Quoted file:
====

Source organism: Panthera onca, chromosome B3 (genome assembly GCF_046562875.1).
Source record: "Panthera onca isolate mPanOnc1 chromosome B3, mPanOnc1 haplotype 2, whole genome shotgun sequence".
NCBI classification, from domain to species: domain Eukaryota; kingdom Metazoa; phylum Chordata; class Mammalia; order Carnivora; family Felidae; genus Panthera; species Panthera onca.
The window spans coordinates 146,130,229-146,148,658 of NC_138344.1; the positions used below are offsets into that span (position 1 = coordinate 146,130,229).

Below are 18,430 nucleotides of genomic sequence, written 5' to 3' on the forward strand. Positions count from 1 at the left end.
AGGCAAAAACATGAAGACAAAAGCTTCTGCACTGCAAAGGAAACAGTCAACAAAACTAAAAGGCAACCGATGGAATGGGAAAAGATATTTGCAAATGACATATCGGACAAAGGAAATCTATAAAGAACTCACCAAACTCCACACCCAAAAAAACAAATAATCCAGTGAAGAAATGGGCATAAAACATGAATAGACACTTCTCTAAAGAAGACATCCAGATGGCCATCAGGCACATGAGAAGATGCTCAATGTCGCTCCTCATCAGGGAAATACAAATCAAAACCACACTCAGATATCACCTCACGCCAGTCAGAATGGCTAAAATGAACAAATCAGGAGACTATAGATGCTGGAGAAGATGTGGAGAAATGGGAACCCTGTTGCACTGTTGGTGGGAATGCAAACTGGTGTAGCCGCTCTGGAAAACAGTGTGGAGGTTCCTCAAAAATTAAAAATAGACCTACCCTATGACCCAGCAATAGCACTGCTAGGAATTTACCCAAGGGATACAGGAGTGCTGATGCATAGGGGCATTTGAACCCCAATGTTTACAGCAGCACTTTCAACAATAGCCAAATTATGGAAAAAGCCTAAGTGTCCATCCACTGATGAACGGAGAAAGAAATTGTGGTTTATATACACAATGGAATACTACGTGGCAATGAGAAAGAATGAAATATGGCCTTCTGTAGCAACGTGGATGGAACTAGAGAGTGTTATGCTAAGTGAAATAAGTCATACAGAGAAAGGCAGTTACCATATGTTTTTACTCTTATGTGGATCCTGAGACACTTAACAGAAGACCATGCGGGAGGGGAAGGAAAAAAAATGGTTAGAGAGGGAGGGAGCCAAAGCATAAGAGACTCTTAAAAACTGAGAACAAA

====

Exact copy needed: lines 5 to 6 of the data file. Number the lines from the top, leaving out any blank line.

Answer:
Below are 18,430 nucleotides of genomic sequence, written 5' to 3' on the forward strand. Positions count from 1 at the left end.
AGGCAAAAACATGAAGACAAAAGCTTCTGCACTGCAAAGGAAACAGTCAACAAAACTAAAAGGCAACCGATGGAATGGGAAAAGATATTTGCAAATGACATATCGGACAAAGGAAATCTATAAAGAACTCACCAAACTCCACACCCAAAAAAACAAATAATCCAGTGAAGAAATGGGCATAAAACATGAATAGACACTTCTCTAAAGAAGACATCCAGATGGCCATCAGGCACATGAGAAGATGCTCAATGTCGCTCCTCATCAGGGAAATACAAATCAAAACCACACTCAGATATCACCTCACGCCAGTCAGAATGGCTAAAATGAACAAATCAGGAGACTATAGATGCTGGAGAAGATGTGGAGAAATGGGAACCCTGTTGCACTGTTGGTGGGAATGCAAACTGGTGTAGCCGCTCTGGAAAACAGTGTGGAGGTTCCTCAAAAATTAAAAATAGACCTACCCTATGACCCAGCAATAGCACTGCTAGGAATTTACCCAAGGGATACAGGAGTGCTGATGCATAGGGGCATTTGAACCCCAATGTTTACAGCAGCACTTTCAACAATAGCCAAATTATGGAAAAAGCCTAAGTGTCCATCCACTGATGAACGGAGAAAGAAATTGTGGTTTATATACACAATGGAATACTACGTGGCAATGAGAAAGAATGAAATATGGCCTTCTGTAGCAACGTGGATGGAACTAGAGAGTGTTATGCTAAGTGAAATAAGTCATACAGAGAAAGGCAGTTACCATATGTTTTTACTCTTATGTGGATCCTGAGACACTTAACAGAAGACCATGCGGGAGGGGAAGGAAAAAAAATGGTTAGAGAGGGAGGGAGCCAAAGCATAAGAGACTCTTAAAAACTGAGAACAAA